I quit my full-time job last year and went back to subbing so I could write more. Then I added a part-time job along with the subbing back into the mix. Why? I think I’m afraid if I try really hard to make a success of writing and still fail, I’ll have no excuses. Key word–afraid. It’s like I’m walking around with this ridiculous Imposter Syndrome. I’m not a real writer. It’s just something cute I do so I can have an identity separate from being a wife and mother.

Wrong. I’m a good writer. There, I said it. At my first lunch of the conference, I ended up sitting next to the 2nd place winner I beat out in the contest. Now she actually placed first in another category and contests are a crapshoot. Some people are just good at winning them and I have no misconceptions whatsoever that I’m a better writer than anyone at that table. But turns out she’s a published author who was even in the process of optioning film rights to her book. She said something close to, “Not like I’m awesome or anything, but you beat me out so you must be good.” I talked to some of the other winners. Published authors. Agented authors. And there I was without even a business card to hand out. Many people at this conference were on their first or second manuscript.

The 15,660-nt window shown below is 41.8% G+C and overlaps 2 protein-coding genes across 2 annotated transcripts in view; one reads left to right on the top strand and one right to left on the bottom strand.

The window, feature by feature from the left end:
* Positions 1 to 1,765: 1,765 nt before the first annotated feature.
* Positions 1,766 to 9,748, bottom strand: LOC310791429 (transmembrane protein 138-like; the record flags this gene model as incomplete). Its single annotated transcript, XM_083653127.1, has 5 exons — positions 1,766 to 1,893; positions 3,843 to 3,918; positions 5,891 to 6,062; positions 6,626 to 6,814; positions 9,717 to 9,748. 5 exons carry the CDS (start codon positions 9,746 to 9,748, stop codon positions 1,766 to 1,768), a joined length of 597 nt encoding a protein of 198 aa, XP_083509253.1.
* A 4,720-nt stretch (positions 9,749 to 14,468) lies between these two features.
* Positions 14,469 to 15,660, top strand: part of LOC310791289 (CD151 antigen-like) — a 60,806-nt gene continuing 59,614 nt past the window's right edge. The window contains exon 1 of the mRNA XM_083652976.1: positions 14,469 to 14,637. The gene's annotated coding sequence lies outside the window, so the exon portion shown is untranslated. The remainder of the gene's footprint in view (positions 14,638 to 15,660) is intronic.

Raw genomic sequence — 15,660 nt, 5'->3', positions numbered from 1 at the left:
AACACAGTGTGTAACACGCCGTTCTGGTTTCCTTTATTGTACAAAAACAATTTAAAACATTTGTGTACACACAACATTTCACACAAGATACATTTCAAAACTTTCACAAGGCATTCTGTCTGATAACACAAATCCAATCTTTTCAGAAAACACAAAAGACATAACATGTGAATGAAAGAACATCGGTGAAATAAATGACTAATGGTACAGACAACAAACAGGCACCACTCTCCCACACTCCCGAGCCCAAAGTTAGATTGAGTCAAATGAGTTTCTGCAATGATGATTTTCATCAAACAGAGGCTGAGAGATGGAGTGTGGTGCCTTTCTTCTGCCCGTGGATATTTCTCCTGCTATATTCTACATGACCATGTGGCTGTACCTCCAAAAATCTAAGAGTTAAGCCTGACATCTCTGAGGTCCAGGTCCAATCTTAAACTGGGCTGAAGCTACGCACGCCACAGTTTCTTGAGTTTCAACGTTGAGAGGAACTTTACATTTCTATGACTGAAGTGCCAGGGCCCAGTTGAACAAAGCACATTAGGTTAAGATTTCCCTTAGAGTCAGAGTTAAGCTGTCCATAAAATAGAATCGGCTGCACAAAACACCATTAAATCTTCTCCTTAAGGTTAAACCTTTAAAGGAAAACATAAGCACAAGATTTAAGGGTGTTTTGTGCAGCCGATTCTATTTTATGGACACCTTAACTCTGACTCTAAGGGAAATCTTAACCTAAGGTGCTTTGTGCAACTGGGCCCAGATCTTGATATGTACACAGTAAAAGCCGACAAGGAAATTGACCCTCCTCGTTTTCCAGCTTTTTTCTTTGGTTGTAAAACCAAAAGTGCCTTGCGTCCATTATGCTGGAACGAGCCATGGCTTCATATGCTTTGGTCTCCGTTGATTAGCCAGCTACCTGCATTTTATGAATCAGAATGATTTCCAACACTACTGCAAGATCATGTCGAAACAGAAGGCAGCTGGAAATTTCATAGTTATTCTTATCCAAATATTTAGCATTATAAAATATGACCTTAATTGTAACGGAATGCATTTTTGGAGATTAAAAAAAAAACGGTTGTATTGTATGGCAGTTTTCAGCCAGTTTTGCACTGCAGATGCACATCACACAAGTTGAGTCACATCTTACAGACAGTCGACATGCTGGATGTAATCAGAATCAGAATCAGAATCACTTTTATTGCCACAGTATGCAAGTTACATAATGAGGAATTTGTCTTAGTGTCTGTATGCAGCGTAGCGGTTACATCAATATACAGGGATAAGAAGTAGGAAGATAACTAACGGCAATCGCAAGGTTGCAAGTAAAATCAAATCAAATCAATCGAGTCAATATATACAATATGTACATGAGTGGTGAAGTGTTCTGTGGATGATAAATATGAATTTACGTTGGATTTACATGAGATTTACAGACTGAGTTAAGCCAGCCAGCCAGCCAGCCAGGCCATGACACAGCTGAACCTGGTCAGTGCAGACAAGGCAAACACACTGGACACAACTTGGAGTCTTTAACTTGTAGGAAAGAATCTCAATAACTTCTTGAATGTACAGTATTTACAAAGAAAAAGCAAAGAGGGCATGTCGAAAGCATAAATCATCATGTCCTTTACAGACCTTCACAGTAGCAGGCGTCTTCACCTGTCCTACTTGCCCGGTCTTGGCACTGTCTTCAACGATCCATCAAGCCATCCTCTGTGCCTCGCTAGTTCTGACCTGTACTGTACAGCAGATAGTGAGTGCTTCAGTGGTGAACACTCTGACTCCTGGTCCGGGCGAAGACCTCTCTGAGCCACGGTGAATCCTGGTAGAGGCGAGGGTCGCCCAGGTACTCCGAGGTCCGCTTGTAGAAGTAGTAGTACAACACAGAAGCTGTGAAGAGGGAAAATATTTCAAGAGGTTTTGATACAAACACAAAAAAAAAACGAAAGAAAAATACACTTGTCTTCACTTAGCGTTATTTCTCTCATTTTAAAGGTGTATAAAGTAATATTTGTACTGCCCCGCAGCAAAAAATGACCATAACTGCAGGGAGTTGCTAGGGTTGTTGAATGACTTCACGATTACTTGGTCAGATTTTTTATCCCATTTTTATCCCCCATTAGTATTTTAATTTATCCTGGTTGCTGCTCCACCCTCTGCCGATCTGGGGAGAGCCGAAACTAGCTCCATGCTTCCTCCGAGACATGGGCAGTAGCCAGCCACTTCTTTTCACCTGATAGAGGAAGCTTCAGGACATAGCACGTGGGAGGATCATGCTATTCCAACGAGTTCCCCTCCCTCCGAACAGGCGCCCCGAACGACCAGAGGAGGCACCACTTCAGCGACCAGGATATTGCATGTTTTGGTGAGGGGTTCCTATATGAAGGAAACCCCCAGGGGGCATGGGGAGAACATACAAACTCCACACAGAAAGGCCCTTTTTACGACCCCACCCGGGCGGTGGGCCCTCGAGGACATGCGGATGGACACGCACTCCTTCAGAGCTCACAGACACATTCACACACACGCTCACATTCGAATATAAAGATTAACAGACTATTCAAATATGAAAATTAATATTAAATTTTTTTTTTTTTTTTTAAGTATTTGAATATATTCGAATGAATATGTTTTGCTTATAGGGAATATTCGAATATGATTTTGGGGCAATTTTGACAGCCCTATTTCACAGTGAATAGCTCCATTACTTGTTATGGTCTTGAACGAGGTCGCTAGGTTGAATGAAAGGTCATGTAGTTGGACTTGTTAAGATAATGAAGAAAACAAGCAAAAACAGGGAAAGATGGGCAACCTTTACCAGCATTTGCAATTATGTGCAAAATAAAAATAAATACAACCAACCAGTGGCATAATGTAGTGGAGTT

I’m on my fifth. And it’s not that I’ve shopped these manuscripts around like crazy and had to set them aside. I just set them aside.

Joe Lansdale was one of the keynote speakers there and he said, “Write like everybody you know is dead.” And I nodded, thinking in particular about writing sex scenes and knowing your mother (or mother-in-law!) might read them. But it took me all weekend and a conversation with another writer to realize what he probably really meant. This other woman said she had no interest in being published, she wrote for herself, and she could be posthumously published like Emily Dickinson. I’m gonna guess that’s because she was afraid. That woman was writing like she was dead.

And then I got it. Write like everyone I know is dead! Don’t even care what people think if I fall on my face and fail. This is my dream, damn it. Dream my big dream, dare to believe it, and then actually put myself out there.